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Why Co-Teach?

You can’t teach a child to swim by taking them out of the pool.

 – J.M. Cataffo

The Unsightly Truth of Pullout Services

The most used service delivery model in Special Education has always been to remove students from the general education environment and into a special education classroom: the old reliable pullout model. It offered a way for teachers to meet the needs of their students without the distractions of the classroom. As much as we’d like to believe this to be the primary reason for pullout services, the real reason for the adoption of the pullout model is far less altruistic. Pullout services were necessitated by a lack of personnel in smaller schools and districts. It was a way to provide services despite insufficient funding. Pulling the kids from multiple classrooms into a special education class allowed special education teachers to see multiple kids on multiple campuses and serve their needs as defined by the students’ IEPs.

It is true that pullout provides some significant benefits over the general education classroom environment, the most notable being small group instruction in a less distracting setting (although, I can tell you from my own experiences, this wasn’t always the case). Often times, students were placed in these programs with little discretion and they became a free-for-all environment. Teachers would scramble to try to meet the multiple needs they were given. Students would come to them on varying degrees of academic need and even more varying degree of physical challenges. Behavior issues, physical limitations, even students who were deaf and blind. A resource room was a catch-all, teachers exhausting all resources to provide what they could. Even in the best of circumstances where small groups and well managed groups were provided, NCLB exposed a glaring oversight. If children were not in their classroom, how were they learning what they were supposed to? This became the primary question for districts when NCLB went into effect. All of a sudden students who were multiple years below grade level were expected to pass statewide assessments. Special education teachers were now frantically trying to learn how they were supposed to meet their students’ needs and provide grade-level content as well.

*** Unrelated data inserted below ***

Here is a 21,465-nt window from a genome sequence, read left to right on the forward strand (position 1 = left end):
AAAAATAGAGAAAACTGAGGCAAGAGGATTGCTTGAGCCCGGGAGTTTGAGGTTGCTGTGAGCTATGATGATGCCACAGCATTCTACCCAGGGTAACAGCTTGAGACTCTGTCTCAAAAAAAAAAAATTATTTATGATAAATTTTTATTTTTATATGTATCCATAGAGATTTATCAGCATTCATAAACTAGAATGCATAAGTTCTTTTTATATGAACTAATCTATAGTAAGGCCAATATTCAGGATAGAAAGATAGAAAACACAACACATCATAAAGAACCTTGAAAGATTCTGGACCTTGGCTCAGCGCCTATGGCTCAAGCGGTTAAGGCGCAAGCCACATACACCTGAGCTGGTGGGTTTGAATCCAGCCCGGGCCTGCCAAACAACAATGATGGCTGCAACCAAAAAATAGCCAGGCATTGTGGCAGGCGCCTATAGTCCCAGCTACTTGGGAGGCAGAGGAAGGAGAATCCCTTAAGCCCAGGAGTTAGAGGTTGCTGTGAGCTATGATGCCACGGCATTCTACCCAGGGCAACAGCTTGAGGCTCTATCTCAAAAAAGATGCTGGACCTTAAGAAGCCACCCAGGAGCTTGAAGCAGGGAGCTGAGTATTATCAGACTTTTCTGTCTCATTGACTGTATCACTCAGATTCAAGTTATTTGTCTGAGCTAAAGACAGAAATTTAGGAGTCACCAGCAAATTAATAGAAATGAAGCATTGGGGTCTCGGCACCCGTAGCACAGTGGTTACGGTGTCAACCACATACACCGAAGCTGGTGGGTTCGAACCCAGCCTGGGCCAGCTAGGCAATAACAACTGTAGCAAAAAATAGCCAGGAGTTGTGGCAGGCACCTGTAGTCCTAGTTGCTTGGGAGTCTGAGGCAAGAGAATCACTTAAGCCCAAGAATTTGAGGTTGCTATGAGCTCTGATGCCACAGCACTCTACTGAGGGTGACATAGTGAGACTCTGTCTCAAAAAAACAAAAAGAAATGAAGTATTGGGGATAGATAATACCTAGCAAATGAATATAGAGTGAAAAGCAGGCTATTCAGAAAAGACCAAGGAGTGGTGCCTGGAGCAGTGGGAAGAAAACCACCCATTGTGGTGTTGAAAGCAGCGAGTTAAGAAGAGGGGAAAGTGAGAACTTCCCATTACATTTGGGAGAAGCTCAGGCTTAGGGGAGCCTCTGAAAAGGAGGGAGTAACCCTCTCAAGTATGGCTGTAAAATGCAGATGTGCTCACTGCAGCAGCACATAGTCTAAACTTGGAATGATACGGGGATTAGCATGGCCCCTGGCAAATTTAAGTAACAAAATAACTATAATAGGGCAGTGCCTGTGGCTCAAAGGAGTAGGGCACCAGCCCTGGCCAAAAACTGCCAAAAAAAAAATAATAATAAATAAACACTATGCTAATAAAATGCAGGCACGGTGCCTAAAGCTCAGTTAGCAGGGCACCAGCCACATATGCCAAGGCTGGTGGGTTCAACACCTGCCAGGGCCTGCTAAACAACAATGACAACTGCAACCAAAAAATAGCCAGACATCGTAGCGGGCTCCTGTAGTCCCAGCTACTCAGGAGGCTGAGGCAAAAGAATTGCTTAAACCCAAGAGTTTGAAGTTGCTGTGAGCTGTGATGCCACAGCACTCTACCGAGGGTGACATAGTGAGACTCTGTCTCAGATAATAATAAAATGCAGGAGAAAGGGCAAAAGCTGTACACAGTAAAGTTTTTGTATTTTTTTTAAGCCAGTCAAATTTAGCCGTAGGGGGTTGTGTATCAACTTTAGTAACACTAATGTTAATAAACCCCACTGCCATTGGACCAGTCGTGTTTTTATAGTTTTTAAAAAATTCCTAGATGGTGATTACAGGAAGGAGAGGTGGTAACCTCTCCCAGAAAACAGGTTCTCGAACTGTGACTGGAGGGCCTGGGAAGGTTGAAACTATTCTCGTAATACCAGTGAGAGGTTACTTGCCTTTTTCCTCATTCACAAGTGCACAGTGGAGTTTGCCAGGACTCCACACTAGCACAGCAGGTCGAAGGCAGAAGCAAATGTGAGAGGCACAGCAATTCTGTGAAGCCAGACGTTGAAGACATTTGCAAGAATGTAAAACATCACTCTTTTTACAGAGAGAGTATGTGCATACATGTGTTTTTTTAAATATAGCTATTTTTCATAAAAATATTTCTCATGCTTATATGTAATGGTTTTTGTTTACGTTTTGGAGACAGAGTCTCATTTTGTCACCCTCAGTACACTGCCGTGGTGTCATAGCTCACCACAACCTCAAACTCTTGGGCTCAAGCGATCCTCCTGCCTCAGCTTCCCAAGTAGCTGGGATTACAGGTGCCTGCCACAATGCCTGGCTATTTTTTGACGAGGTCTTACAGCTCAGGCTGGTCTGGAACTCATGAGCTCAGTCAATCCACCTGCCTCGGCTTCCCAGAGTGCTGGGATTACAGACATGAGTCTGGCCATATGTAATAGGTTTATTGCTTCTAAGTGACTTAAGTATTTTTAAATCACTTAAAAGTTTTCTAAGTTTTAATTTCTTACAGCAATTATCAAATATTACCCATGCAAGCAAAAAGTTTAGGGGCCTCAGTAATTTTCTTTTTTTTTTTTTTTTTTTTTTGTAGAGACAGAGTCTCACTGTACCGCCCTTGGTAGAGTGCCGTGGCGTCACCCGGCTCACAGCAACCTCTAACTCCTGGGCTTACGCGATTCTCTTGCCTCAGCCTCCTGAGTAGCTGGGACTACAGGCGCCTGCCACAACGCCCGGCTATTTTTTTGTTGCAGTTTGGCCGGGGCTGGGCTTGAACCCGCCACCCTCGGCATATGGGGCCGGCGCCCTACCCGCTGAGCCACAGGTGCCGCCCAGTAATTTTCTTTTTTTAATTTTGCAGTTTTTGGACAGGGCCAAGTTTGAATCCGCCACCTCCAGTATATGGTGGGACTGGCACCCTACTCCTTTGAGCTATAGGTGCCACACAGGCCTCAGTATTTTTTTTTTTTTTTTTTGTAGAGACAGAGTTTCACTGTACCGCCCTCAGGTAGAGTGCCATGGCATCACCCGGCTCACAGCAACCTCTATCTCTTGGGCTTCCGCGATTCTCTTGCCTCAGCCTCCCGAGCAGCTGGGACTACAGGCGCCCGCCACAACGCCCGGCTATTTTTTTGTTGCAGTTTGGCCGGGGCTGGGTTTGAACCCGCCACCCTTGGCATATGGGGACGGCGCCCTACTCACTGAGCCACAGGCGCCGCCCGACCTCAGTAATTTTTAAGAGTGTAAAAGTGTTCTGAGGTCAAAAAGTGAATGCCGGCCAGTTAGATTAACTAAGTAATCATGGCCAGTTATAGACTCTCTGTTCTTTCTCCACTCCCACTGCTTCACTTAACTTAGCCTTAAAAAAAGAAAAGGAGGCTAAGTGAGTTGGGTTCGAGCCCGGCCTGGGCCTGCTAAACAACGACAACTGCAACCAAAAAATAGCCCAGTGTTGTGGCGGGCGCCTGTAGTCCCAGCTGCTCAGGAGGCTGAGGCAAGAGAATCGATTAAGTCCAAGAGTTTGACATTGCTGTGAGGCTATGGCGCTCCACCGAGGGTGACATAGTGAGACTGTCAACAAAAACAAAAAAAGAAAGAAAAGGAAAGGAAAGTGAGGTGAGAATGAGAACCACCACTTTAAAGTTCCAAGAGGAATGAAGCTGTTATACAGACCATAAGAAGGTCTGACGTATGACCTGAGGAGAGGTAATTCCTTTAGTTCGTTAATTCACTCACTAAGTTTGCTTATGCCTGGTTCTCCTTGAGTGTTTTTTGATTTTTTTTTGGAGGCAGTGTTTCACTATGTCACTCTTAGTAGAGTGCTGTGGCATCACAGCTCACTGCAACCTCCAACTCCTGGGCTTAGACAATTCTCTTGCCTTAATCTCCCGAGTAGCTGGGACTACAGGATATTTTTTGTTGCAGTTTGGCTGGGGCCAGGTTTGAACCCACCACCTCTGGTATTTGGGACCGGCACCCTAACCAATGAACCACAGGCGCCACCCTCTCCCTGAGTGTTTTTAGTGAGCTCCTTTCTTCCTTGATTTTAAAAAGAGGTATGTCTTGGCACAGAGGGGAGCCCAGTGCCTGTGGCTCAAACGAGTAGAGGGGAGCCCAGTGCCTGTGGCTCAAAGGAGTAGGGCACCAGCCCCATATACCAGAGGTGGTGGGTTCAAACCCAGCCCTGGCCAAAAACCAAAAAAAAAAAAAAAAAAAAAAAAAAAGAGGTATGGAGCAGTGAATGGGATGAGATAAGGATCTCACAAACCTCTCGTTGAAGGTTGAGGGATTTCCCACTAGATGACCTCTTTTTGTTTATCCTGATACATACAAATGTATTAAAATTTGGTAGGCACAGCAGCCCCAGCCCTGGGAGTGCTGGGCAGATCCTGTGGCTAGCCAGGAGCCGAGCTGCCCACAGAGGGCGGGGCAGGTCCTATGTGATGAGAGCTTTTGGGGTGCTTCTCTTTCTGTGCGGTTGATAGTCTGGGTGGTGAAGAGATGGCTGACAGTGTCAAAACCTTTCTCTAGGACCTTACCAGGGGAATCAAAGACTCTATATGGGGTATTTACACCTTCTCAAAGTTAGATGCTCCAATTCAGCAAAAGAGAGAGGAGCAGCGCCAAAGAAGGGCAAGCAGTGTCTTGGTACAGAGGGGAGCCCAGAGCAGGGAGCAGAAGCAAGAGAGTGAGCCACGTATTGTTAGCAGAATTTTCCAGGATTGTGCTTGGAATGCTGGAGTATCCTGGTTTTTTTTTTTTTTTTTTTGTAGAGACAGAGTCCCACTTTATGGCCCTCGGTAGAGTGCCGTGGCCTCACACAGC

A new understanding of service delivery emerged. Research began to show the effectiveness of inclusive settings where students were pulled less often for services and in some cases not at all. Student performance rose and special education teachers were baffled by what they saw. So long had they relied on the tried and true method of pulling students out of the classroom that never had they considered the effect of leaving them in.